disasters on livelihoods through adaptation and risk reduction.
• Promoting traditional and sustainable agriculture, fishing, forestry etc
for sustainable ecosystems.
• Policy analysis of social security schemes and other development
programmes covering the increased vulnerability of communities
due to climate change and suggesting appropriate actions.
• Reviewing the development programmes (NREGA, NRHM, SSA,
BN etc) to integrate DRR and climate change adaptation related
• Advocating for convergence among adaptation, DRR and poverty
reduction strategies and policies
HFA 5 - Strengthen disaster
preparedness at all levels
• Promoting disaster preparedness plans developed jointly by community and
local authorities factoring in the climate variability and extreme weather
• Building capacities of communities and promoting women’s leadership to
deal with climate variability and extreme weather conditions including low
impact-high frequency disasters.
• Establishing emergency contingency funds at local level with better access
to and control of local communities.
• Networking with likeminded civil society organizations to advocate for
integration of climate change related analysis in disaster management
policies and programmes of government and international donors.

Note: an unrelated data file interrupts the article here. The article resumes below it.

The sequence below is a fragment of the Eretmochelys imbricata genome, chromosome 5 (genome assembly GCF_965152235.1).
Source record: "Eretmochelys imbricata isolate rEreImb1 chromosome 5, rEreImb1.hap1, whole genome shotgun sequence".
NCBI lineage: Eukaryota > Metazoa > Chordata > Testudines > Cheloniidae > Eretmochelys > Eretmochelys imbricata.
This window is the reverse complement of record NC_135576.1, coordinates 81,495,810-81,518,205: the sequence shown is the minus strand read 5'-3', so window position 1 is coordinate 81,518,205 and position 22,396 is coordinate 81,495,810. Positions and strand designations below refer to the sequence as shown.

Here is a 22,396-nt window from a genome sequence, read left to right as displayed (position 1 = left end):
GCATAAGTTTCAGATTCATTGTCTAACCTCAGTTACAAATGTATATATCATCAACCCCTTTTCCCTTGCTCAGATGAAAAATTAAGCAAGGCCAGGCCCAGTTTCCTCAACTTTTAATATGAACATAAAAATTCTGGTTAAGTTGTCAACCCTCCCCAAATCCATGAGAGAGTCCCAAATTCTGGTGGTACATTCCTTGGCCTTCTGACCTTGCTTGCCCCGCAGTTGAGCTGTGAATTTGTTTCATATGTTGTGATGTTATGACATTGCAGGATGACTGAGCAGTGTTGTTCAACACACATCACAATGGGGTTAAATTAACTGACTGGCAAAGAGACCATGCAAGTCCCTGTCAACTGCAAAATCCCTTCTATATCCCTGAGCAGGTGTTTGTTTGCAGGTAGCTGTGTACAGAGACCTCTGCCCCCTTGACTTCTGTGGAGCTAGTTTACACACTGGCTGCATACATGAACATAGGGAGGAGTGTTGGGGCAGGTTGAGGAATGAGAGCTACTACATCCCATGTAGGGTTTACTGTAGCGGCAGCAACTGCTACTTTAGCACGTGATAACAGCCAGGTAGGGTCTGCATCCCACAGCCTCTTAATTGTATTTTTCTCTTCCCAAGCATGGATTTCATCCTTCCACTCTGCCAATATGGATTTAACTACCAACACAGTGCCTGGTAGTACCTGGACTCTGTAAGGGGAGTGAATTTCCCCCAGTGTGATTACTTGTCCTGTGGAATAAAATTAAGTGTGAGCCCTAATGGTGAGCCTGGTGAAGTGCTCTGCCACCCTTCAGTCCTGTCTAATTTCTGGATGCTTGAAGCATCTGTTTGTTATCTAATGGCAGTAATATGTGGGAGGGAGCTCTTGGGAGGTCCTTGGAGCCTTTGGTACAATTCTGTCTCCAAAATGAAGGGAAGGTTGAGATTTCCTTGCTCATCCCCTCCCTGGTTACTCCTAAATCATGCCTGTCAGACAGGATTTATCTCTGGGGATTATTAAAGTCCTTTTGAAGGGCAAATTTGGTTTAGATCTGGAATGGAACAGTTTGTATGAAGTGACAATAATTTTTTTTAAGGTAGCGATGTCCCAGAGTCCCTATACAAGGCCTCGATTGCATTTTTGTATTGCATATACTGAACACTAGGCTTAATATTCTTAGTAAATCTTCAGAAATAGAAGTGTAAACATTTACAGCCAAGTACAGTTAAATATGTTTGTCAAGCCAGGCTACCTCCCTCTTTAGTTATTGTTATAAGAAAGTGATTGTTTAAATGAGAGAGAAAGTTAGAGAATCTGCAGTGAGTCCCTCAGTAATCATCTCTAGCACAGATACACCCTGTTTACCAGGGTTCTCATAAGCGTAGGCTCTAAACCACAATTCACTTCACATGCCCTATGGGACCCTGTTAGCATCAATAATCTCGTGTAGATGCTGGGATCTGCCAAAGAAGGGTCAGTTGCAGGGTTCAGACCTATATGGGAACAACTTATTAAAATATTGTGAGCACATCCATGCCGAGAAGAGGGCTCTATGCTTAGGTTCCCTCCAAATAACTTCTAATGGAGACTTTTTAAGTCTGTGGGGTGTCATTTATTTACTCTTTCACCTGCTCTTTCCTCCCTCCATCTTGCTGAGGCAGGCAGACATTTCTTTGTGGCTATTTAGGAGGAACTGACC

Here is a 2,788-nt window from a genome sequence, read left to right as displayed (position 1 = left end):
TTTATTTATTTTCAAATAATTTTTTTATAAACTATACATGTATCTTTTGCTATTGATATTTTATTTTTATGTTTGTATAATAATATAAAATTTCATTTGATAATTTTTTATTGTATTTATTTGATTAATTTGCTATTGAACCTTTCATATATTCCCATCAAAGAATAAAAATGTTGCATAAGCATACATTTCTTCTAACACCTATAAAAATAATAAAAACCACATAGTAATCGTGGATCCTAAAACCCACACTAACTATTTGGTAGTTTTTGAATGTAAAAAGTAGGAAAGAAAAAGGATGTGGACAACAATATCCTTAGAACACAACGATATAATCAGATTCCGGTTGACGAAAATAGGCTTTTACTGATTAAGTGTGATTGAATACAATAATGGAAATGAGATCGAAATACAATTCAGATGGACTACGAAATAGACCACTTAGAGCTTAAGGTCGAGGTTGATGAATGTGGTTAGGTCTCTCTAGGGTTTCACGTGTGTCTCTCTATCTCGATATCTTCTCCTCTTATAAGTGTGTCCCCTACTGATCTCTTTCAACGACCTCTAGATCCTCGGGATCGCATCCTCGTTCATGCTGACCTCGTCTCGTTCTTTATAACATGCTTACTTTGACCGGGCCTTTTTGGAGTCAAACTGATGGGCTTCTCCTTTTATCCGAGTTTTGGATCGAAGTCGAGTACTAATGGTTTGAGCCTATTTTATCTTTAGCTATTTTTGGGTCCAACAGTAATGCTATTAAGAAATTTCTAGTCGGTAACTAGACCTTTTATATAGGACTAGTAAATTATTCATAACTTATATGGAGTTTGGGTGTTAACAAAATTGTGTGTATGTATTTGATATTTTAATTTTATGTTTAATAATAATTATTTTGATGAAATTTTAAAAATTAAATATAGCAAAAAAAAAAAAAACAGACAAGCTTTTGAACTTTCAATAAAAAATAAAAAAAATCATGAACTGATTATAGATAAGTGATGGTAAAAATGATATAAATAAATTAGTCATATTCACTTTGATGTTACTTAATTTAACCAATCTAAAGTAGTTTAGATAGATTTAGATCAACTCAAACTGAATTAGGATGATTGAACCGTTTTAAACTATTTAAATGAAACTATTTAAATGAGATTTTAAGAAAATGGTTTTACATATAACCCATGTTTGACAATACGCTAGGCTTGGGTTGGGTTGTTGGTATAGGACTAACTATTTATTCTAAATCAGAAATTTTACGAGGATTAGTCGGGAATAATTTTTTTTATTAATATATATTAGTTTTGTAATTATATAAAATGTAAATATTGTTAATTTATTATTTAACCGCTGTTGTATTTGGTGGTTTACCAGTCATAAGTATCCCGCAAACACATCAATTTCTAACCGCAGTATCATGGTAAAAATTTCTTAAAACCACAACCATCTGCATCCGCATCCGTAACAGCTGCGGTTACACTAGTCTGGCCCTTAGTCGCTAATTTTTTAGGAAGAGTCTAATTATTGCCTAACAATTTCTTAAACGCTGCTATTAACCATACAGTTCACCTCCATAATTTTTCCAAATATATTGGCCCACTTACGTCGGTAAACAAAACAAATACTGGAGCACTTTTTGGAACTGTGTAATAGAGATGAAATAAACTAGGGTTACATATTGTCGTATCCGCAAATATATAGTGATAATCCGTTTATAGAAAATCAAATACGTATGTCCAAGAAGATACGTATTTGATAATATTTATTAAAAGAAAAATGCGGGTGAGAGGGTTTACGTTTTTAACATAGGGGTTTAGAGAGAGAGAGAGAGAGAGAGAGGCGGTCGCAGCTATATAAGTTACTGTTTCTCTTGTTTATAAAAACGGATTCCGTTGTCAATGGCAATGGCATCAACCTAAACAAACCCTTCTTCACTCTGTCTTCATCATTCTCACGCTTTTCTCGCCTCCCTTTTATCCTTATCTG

• Supporting government in implementing disaster management policies and
programmes with incorporation of the concept of climate proofing at all
• Promote social action for asserting and claiming rights through policy
Adaptation as an outcome or process?
• In the world of uncertainty, adaptation cannot
be seen as an outcome but the process to
build resilience to climate variability and
• Adaptation strategies should not just focus on
the specific impacts of climate change, but on
the processes that are necessary to achieve
sustainable adjustment to all factors
contributing to risk.
• Adaptation should not become set of
prescriptive interventions but a process to
invest in people’s knowledge, resources –
natural, financial, human, material etc, skills
and institutions to build their resilience.
• Adaptation needs to be driven by a
community of practice with the approach of
learning by doing for responding to new and
People centered approach to
• Communities are not homogenous.
• Different sections and social groups in a community
have various degrees of vulnerabilities and capacities in
a given situation.
• Poor and vulnerable, especially women, suffer most the
impact of climate change.
• Communities not to be seen as mere victims of climate
crisis but as an active agency of people who are making
efforts to adapt and need further capacity and resources.
• Participation of community is key to influence the
adaptation policy and programme frameworks that would
define how adaptation funding is channelized and spent.